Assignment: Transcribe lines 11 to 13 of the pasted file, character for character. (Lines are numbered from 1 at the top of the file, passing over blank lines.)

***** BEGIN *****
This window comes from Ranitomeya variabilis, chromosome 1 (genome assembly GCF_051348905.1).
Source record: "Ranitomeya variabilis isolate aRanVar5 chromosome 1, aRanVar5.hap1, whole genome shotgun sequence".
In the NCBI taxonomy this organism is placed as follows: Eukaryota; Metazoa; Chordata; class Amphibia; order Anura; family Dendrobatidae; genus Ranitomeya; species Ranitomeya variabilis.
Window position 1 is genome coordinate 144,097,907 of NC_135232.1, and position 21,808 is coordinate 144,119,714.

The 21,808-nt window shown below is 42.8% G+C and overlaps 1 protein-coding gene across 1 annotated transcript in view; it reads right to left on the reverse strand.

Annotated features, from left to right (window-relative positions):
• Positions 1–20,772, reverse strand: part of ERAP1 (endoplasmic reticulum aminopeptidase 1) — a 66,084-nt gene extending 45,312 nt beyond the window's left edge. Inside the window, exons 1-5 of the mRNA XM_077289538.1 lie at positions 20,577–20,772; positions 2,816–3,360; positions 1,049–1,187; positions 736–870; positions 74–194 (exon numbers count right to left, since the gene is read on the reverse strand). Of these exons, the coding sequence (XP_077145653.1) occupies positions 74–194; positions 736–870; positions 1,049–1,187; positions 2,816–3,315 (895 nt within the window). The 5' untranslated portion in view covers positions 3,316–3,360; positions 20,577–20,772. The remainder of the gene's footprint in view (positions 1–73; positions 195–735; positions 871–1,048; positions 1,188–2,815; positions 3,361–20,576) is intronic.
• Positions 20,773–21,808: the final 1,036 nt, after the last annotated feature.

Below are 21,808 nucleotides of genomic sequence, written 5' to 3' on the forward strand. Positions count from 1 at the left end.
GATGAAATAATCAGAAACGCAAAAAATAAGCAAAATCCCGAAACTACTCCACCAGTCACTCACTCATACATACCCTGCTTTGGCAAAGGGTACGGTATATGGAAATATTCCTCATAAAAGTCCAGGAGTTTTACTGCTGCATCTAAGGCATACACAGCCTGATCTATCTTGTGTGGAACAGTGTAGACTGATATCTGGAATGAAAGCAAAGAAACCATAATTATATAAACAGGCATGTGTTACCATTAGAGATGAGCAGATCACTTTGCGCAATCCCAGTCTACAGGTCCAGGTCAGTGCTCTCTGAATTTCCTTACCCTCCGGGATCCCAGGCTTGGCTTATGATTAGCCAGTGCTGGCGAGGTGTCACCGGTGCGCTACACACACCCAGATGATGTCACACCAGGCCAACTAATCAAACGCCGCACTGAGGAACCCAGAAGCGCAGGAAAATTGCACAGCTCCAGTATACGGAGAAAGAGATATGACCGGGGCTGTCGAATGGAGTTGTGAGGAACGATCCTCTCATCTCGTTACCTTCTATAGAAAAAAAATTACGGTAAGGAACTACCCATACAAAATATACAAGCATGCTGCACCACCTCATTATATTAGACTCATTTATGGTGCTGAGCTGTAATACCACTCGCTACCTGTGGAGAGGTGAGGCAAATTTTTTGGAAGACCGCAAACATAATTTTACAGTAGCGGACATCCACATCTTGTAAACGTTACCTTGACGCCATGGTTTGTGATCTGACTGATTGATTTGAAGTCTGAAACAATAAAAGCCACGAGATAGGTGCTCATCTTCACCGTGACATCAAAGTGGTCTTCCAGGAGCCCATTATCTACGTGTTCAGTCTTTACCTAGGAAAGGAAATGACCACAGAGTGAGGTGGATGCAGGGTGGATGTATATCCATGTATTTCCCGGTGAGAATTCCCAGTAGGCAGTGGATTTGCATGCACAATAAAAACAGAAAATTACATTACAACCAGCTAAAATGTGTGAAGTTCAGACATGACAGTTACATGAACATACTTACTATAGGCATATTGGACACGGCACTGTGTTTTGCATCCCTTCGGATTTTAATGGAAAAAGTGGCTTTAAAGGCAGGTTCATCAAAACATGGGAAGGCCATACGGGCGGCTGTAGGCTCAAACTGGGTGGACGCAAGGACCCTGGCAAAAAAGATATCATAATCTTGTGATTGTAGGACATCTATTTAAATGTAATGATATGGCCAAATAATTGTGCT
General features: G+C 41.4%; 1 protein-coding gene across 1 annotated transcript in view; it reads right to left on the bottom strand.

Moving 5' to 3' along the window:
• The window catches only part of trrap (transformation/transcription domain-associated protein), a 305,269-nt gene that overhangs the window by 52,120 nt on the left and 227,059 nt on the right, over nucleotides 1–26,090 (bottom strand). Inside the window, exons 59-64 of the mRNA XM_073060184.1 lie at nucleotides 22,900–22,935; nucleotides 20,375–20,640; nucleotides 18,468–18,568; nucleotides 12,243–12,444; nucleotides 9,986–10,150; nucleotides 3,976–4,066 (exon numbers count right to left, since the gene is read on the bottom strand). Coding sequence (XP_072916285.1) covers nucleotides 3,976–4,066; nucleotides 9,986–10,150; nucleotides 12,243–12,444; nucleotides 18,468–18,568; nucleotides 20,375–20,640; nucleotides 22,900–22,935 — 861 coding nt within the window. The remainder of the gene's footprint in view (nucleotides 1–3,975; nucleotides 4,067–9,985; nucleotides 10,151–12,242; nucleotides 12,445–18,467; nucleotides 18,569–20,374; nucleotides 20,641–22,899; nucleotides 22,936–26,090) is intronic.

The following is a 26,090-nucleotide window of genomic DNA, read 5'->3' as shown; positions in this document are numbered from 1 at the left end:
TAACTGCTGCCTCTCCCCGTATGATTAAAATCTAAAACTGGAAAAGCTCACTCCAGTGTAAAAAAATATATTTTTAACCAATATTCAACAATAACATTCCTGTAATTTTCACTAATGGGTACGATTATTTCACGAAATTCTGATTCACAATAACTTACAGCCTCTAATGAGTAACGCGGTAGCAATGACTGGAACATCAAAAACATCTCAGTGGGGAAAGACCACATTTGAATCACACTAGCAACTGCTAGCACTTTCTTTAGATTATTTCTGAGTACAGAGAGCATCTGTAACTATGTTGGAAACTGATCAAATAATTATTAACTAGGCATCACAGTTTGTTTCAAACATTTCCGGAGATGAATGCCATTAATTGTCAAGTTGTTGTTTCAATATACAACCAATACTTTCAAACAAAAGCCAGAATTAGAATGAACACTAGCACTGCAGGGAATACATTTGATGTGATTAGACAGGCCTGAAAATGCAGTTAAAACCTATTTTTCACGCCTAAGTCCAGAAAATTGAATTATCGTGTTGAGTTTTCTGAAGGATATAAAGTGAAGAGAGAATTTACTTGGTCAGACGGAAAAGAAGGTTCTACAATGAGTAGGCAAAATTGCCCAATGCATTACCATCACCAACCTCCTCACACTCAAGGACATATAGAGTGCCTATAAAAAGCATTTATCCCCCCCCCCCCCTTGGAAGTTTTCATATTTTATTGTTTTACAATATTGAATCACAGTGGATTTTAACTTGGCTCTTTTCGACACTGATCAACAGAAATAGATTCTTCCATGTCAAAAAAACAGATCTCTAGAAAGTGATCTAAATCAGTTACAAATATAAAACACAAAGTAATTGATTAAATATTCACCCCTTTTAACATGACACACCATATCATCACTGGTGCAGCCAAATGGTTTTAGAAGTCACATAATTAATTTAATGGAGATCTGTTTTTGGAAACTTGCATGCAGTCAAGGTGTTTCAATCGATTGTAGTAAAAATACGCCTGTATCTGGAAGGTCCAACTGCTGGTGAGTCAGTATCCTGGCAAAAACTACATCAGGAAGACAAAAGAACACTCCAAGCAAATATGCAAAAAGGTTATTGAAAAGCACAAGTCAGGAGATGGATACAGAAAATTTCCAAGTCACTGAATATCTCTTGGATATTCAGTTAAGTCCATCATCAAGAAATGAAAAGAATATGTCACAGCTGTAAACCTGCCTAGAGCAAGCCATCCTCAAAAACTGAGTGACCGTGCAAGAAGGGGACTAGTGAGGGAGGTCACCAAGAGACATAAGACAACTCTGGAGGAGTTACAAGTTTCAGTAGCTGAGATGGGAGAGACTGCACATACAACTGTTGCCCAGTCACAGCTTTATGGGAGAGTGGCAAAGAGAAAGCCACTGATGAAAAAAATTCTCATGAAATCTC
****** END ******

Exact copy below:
General features: G+C 41.4%; 1 protein-coding gene across 1 annotated transcript in view; it reads right to left on the bottom strand.

Moving 5' to 3' along the window:
• The window catches only part of trrap (transformation/transcription domain-associated protein), a 305,269-nt gene that overhangs the window by 52,120 nt on the left and 227,059 nt on the right, over nucleotides 1–26,090 (bottom strand). Inside the window, exons 59-64 of the mRNA XM_073060184.1 lie at nucleotides 22,900–22,935; nucleotides 20,375–20,640; nucleotides 18,468–18,568; nucleotides 12,243–12,444; nucleotides 9,986–10,150; nucleotides 3,976–4,066 (exon numbers count right to left, since the gene is read on the bottom strand). Coding sequence (XP_072916285.1) covers nucleotides 3,976–4,066; nucleotides 9,986–10,150; nucleotides 12,243–12,444; nucleotides 18,468–18,568; nucleotides 20,375–20,640; nucleotides 22,900–22,935 — 861 coding nt within the window. The remainder of the gene's footprint in view (nucleotides 1–3,975; nucleotides 4,067–9,985; nucleotides 10,151–12,242; nucleotides 12,445–18,467; nucleotides 18,569–20,374; nucleotides 20,641–22,899; nucleotides 22,936–26,090) is intronic.